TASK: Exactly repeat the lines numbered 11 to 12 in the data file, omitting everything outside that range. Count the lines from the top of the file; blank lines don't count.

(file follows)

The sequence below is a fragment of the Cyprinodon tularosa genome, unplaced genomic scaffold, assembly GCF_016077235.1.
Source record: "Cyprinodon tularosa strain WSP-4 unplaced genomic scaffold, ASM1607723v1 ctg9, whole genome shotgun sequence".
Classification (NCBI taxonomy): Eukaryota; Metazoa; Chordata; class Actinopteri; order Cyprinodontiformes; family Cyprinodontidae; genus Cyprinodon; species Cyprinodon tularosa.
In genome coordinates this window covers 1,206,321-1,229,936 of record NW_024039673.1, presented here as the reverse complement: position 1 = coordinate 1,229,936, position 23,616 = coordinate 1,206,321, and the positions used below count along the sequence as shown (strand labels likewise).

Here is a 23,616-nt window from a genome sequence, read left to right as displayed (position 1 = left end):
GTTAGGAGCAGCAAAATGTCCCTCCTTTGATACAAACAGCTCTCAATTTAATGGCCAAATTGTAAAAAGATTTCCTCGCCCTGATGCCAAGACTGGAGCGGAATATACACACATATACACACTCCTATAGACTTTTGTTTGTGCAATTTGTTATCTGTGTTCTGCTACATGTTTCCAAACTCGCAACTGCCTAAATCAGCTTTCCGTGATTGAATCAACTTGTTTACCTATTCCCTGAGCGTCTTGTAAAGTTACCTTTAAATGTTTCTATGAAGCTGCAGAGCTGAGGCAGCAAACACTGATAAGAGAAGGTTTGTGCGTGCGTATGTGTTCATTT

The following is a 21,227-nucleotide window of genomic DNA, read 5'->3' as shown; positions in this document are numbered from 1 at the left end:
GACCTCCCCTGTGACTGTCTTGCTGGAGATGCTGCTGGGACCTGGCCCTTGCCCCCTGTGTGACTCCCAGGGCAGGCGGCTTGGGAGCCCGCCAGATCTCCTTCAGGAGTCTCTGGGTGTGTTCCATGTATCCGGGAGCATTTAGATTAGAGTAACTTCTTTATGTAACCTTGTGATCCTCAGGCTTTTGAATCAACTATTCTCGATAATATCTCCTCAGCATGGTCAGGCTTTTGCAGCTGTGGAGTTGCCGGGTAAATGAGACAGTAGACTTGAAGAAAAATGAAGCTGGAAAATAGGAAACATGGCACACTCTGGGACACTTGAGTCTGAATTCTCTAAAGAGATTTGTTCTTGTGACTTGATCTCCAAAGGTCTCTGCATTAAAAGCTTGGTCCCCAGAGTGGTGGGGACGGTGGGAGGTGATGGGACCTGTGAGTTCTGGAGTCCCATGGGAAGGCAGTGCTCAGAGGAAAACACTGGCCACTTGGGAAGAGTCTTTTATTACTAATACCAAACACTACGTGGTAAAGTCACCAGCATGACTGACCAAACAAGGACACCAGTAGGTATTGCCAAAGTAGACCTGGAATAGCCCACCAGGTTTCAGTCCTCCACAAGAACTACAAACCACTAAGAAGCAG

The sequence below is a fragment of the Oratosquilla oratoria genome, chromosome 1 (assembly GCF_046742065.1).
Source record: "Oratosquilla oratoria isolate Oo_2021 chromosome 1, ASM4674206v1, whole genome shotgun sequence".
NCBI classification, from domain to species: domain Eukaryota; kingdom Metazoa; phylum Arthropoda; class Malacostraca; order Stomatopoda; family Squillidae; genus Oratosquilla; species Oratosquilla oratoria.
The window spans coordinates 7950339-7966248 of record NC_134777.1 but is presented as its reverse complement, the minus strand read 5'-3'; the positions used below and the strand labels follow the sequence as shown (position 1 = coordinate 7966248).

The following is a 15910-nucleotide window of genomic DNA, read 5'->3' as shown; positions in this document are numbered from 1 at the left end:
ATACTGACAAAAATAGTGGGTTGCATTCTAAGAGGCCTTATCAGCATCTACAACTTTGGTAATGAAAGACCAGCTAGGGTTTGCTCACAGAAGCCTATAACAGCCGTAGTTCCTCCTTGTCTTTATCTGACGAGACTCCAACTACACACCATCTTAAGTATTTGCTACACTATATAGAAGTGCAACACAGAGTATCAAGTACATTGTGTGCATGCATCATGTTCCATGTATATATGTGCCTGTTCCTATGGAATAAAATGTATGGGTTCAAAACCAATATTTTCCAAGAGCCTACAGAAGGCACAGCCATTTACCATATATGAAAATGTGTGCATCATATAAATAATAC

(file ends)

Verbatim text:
NCBI classification, from domain to species: domain Eukaryota; kingdom Metazoa; phylum Arthropoda; class Malacostraca; order Stomatopoda; family Squillidae; genus Oratosquilla; species Oratosquilla oratoria.
The window spans coordinates 7950339-7966248 of record NC_134777.1 but is presented as its reverse complement, the minus strand read 5'-3'; the positions used below and the strand labels follow the sequence as shown (position 1 = coordinate 7966248).